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Melbourne, Nov 27 Terming left-handed batsman Phillip Hughes “a rising star”, Cricket Australia (CA) Thursday said the untimely death of the batsman was a long-term loss for cricket in the country. “Just shy of his 26th birthday, Phillip has been taken from us far too young. As a cricketer, he was an incredibly talented and dearly loved member of the Australian, South Australian and Adelaide Strikers squads and a former NSW representative. He also played county cricket in England and Indian Premier League (IPL) in India. Without doubt he was a rising star whose best cricket was still ahead of him,” CA CEO James Sutherland said in a statement. Also Read - 'I Thought He's Gone' - Batting Legend Ricky Ponting Recalls Terrifying Moment He Thought His Son Died
“The National selectors had certainly identified him as having a long-term future in the game. It was only a few days ago when announcing the first Test team for the forthcoming Indian series that National selector Rod Marsh said, ‘He’s a hell of a good batsman. He is a very, very good young player who has got 26 first-class hundreds’.” Also Read - India Confirmed Hosts For 2021 ICC T20 World Cup, Australia to Host T20 World Cup in 2022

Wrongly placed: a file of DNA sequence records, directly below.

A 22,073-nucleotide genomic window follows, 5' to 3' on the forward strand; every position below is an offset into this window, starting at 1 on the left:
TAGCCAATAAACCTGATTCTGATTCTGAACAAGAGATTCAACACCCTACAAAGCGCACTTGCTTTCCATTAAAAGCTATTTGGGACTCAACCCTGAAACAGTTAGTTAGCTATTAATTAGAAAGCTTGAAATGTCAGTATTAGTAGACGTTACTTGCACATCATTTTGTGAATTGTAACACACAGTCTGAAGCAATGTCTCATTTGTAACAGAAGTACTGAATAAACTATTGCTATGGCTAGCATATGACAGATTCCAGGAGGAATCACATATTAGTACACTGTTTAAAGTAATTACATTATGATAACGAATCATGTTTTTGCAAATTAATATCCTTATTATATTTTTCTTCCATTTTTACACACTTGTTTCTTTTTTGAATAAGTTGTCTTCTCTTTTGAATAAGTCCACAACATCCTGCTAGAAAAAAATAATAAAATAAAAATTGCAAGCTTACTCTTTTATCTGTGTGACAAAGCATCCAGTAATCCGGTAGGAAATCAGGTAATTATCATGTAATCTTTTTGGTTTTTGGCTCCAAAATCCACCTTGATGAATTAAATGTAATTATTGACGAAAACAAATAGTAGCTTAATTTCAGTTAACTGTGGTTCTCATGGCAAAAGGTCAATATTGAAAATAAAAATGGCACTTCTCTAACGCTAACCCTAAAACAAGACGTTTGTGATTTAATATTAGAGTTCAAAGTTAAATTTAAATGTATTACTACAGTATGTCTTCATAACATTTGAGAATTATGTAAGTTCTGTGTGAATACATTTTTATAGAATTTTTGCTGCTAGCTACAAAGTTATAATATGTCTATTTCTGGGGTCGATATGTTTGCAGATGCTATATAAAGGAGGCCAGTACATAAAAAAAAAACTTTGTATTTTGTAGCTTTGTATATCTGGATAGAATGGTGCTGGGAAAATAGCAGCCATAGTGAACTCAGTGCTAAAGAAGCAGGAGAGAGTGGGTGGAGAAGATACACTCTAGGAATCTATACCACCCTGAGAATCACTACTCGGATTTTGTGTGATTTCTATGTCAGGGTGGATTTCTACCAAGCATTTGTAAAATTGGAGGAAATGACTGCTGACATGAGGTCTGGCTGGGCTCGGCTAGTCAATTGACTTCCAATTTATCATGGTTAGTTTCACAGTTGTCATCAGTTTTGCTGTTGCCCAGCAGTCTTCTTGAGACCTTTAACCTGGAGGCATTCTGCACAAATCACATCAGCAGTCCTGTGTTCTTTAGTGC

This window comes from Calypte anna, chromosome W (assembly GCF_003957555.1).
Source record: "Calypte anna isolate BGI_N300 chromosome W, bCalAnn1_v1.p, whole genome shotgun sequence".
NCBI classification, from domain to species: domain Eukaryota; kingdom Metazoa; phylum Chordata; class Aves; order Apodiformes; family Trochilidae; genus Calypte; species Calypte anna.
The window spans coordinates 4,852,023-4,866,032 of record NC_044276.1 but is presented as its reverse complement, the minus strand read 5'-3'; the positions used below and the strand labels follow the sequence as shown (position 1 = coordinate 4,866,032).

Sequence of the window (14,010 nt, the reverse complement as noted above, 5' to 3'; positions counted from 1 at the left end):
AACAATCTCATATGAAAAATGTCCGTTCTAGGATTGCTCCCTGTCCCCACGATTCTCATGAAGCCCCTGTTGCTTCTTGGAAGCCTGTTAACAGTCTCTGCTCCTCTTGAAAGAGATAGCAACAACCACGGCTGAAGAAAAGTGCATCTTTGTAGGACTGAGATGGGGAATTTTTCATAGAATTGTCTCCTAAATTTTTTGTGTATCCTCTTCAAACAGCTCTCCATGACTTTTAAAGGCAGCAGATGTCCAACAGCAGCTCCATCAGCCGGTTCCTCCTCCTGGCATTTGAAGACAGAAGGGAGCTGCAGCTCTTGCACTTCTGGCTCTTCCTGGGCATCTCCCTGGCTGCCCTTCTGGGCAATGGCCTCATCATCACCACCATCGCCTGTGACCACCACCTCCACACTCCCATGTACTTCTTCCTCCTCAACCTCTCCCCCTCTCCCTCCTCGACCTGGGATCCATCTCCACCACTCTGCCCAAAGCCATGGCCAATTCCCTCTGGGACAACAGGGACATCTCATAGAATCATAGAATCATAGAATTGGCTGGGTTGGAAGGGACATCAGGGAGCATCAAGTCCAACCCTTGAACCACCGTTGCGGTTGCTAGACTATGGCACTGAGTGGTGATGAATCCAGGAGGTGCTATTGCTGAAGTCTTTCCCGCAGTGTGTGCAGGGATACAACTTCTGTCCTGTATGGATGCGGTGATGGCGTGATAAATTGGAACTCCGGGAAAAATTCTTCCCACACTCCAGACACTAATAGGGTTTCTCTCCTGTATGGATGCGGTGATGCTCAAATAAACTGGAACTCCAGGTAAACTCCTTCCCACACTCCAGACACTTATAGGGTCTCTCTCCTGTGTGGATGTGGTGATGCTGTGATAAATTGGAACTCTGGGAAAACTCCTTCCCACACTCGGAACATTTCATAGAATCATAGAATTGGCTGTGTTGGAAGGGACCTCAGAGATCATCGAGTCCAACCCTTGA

The 25-year-old Hughes, who represented the national team in 26 Tests between 2009-2013, fractured his skull and suffered massive bleeding in his brain after being hit by bowler Sean Abbot’s bouncer in a Sheffield Shield match between South Australia and New South Wales at the Sydney Cricket Ground (SCG) Tuesday.
Hughes was carried off the ground on a stretcher and treated on the boundary before being rushed to the St. Vincent’s Hospital where he underwent surgery. The match was abandoned following the incident. The left-hander Hughes was in an induced coma at Sydney hospital after undergoing surgery to relieve pressure on his brain. Sutherland expressed shock at Hughes’ sudden demise.
“It’s an understatement to say that we are completely devastated. Our grief runs deep and the impact of Phillip’s loss is enormous but nothing compares to the loss felt by those closest to him. Phillip was a cherished son, brother, friend and team mate,” he said.
“In these darkest of hours cricket puts its collective arms around the Hughes family. To his parents Virginia and Greg and siblings Megan and Jason, we offer our love and endless support.”
Sutherland said Hughes was not only a talented cricketer but also a good person. “We all vividly remember his explosive entrance to Test cricket. In 2009, in only his second Test and at the tender age of 20, Phillip blasted back-to-back centuries against South Africa and only last year showed his class again when he became the first Australian batsman in the history of ODI cricket to score a century on debut,” Sutherland said.
“But it was Phillip as a person that we will miss most. He was a classic example of his country upbringing – humble, understated and hard working. When the chips were down or he had a setback he simply got on with the job and worked harder. He set a wonderful example to any young person seeking to make their way in life.”